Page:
'Centaur Portrait', oil on linen, 90 x 112cm, 2012
So the antique centaur hath a savage greatness as well as beauty.
– William Hogarth, The Analysis of Beauty (1753)
The centaur is Sumerian in origin, one of their menagerie of fantastic half-human monsters. Winged and scorpion-tailed, these centaurs were fearsome, semi-divine creatures: with their kin the scorpion-men they guarded the entrance to the ‘underworld’, aiding those on their final journey.
We tend to associate centaurs with Greek mythology, but the Greeks transformed them; stripping them of their supernatural character, making them surly, violent, backward creatures, incapable of civilisation. The Centauromachy, a popular theme in Greek art, depicted the defeat of the centaurs by the Lapiths. It symbolised the victory of man over animal nature; of the ‘civilised’ over the ‘primitive’. For Greeks of the classical period the centaur was already a creature of the prehistoric past; endangered if not actually extinct. Despite this more influential view, the older image has resurfaced occasionally. In Virgil’s Aeneid centaurs were still guarding the underworld’s entrance. This tradition was continued by Dante in the Inferno, where centaurs guard the underworld city of Dis. Another survival is found in the constellations of the southern hemisphere, where the Milky Way crosses the ecliptic (not easily seen from these latitudes but a glorious sight for those ‘down-under’). There, flanking the brilliant heart of our galaxy, are Sagittarius and Scorpius – centaur and scorpion.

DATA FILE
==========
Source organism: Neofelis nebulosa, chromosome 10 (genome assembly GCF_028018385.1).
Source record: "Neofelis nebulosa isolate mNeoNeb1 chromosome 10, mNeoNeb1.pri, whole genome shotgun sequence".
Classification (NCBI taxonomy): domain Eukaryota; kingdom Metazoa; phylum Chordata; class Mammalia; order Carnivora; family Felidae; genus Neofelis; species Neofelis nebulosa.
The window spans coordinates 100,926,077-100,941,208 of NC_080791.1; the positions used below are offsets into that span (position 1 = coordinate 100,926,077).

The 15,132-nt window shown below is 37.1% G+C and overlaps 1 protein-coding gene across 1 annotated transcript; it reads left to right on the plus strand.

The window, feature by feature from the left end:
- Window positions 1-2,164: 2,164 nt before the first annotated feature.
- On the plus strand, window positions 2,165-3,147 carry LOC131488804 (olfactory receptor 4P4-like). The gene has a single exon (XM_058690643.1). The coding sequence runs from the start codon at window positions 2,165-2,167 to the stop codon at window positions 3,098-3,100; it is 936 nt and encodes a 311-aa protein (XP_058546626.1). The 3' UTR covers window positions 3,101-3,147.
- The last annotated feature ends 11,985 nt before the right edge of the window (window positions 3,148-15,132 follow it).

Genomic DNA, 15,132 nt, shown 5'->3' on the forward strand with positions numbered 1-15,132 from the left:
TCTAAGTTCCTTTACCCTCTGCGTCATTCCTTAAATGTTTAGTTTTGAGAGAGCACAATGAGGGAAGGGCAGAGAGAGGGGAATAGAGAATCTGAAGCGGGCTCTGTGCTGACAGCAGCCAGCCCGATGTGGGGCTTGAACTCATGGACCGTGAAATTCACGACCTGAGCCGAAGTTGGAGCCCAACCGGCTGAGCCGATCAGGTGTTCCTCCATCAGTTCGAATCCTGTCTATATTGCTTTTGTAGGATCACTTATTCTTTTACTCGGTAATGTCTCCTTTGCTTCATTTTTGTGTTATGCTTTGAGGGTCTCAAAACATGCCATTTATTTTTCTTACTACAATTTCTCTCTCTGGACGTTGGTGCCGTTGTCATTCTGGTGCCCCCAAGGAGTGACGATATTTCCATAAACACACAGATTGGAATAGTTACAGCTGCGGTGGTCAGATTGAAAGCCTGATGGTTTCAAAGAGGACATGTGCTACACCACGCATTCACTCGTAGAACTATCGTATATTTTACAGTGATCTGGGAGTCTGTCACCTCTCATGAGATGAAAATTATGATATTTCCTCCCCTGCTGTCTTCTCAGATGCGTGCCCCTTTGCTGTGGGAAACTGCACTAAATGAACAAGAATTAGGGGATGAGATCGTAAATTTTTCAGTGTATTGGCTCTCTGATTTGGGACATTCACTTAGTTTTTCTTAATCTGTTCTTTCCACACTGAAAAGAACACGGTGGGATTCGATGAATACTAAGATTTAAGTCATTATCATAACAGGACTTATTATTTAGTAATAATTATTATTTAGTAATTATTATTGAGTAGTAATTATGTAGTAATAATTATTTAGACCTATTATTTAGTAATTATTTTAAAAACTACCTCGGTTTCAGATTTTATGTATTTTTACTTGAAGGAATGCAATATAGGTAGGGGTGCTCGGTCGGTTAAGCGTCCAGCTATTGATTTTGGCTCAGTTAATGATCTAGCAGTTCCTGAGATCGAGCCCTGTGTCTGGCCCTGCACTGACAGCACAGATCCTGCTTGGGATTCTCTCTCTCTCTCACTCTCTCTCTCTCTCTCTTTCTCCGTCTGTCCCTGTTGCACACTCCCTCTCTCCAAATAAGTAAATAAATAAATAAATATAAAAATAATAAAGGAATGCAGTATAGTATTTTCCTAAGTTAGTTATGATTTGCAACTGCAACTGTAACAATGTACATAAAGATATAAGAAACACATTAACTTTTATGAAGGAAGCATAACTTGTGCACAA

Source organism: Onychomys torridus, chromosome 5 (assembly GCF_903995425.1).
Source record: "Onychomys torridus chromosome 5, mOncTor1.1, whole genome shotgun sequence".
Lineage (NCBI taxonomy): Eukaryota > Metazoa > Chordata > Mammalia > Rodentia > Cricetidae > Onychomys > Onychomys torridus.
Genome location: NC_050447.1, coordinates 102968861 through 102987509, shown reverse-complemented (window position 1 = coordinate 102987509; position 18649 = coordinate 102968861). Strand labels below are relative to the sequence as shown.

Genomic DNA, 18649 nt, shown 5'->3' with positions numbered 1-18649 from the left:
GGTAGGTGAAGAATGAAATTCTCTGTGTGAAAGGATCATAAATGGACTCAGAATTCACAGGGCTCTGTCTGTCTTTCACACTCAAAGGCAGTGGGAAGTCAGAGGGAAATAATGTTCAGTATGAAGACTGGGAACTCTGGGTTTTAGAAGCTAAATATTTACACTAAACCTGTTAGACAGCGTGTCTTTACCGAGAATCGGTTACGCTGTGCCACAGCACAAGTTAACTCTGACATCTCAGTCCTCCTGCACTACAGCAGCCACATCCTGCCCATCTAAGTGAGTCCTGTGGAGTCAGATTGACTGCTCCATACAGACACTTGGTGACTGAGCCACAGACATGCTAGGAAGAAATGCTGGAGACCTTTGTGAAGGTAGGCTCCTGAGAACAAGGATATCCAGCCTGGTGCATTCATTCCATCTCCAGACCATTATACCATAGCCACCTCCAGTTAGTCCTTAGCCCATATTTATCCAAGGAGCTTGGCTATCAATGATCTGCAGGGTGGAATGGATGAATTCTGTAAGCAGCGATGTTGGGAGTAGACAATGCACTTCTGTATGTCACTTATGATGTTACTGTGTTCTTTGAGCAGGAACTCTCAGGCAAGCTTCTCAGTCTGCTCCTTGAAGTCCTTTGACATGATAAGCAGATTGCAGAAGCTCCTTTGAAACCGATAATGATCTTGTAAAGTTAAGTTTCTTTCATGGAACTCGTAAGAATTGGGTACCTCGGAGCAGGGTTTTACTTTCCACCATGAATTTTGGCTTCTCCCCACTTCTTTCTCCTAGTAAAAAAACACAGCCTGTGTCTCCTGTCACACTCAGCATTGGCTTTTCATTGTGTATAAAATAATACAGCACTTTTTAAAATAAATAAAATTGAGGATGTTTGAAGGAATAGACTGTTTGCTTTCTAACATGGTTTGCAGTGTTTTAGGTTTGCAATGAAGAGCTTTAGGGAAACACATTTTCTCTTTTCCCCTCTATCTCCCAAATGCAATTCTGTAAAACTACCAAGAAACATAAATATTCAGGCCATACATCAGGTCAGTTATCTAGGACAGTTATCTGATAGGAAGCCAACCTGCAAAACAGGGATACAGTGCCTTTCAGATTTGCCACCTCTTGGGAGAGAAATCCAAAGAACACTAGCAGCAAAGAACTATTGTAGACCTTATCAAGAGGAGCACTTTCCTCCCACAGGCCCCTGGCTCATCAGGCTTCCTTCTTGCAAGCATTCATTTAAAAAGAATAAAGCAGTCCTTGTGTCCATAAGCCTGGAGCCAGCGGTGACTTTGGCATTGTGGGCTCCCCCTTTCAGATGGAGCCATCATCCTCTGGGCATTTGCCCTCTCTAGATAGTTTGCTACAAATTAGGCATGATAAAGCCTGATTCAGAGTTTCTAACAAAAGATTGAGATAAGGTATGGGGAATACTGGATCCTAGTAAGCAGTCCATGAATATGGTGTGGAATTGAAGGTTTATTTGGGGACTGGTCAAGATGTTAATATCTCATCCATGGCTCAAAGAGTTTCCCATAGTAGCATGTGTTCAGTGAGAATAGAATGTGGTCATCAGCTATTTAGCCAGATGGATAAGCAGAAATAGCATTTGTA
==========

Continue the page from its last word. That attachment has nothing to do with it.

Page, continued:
But perhaps the most vivid survival of the old Sumerian monster is contained in the world’s-end vision of the Book of Revelation, where, at the sounding of the fifth trumpet, strange ‘locusts’ emerge from the bottomless pit "like horses prepared unto battle; and on their heads were the faces of men … and the sound of their wings was like the sound of chariots of many horses running to battle. And they had tails like scorpions, and there were stings in their tails".
For rationalists of the seventeenth and eighteenth centuries, the centaur became emblematic of an uncontrolled imagination. They believed that the human imagination ran amok unless disciplined by reason: out of its bottomless pit came fearsome monsters, ghosts, chimaeras – nightmares devoid of reality. Reason has to firmly check the power of imagination, lest we live in fear of its fabulous creations.
The program of rationalism remains hugely influential, but there has been a counter-movement. Artistically speaking one can call this the Romantic movement, but it is also bound up with the study of mythology and primitive cultures and, in psychology, the ‘discovery’ and exploration of the Unconscious. All support the view that we can never be wholly rational; that rationality is, at best, a rather thin veneer covering a vast underworld of inarticulate instincts and passions, and that ignoring or suppressing what goes on there has many dangers.
My centaur stands at the entrance to this underworld. He stands on ground that I feel I need to claim and defend as core territory for my art. Part of my ‘job’ as a painter is to see what I can bring from this underworld and allow to take shape as an image. By doing so, I hope to enlarge the sphere of conscious human experience and keep us in touch with our ‘shadow’ side.
For me this painting is also about fatherhood. I’m now the father of three children: one of my sons posed for the child in this picture. At the time, he was so ill that I really did have to consider performing part of the centaur's ancient duty. How could I guide and help my child on his final journey? Luckily, we didn't take that path. But in painting myself as a centaur I was very conscious of my role as guardian, not just of my childrens' physical well-being, but of their inner lives, their dreams.
When I am gone, I hope this painting reminds them that I did more than put food on the table.